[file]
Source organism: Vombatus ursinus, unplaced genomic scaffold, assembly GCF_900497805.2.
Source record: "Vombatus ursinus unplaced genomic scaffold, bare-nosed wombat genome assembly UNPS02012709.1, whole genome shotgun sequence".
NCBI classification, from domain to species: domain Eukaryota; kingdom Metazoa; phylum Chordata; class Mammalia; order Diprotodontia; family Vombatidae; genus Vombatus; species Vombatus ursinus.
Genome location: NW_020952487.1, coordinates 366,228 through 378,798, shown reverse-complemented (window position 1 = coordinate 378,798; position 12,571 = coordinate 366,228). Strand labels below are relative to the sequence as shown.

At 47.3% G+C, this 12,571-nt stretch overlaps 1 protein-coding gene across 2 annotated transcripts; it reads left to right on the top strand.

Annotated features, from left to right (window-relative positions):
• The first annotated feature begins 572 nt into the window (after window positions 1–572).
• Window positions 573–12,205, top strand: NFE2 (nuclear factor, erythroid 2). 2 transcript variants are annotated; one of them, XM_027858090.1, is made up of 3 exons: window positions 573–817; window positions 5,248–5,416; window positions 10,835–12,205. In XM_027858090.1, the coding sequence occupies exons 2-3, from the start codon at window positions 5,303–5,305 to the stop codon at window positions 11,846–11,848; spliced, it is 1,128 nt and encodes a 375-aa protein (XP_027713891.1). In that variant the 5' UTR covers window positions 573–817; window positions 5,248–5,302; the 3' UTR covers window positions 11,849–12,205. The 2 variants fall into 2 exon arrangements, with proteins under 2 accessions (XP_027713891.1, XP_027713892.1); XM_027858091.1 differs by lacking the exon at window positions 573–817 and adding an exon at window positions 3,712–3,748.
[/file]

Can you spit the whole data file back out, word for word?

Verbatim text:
Source organism: Vombatus ursinus, unplaced genomic scaffold, assembly GCF_900497805.2.
Source record: "Vombatus ursinus unplaced genomic scaffold, bare-nosed wombat genome assembly UNPS02012709.1, whole genome shotgun sequence".
NCBI classification, from domain to species: domain Eukaryota; kingdom Metazoa; phylum Chordata; class Mammalia; order Diprotodontia; family Vombatidae; genus Vombatus; species Vombatus ursinus.
Genome location: NW_020952487.1, coordinates 366,228 through 378,798, shown reverse-complemented (window position 1 = coordinate 378,798; position 12,571 = coordinate 366,228). Strand labels below are relative to the sequence as shown.

At 47.3% G+C, this 12,571-nt stretch overlaps 1 protein-coding gene across 2 annotated transcripts; it reads left to right on the top strand.

Annotated features, from left to right (window-relative positions):
• The first annotated feature begins 572 nt into the window (after window positions 1–572).
• Window positions 573–12,205, top strand: NFE2 (nuclear factor, erythroid 2). 2 transcript variants are annotated; one of them, XM_027858090.1, is made up of 3 exons: window positions 573–817; window positions 5,248–5,416; window positions 10,835–12,205. In XM_027858090.1, the coding sequence occupies exons 2-3, from the start codon at window positions 5,303–5,305 to the stop codon at window positions 11,846–11,848; spliced, it is 1,128 nt and encodes a 375-aa protein (XP_027713891.1). In that variant the 5' UTR covers window positions 573–817; window positions 5,248–5,302; the 3' UTR covers window positions 11,849–12,205. The 2 variants fall into 2 exon arrangements, with proteins under 2 accessions (XP_027713891.1, XP_027713892.1); XM_027858091.1 differs by lacking the exon at window positions 573–817 and adding an exon at window positions 3,712–3,748.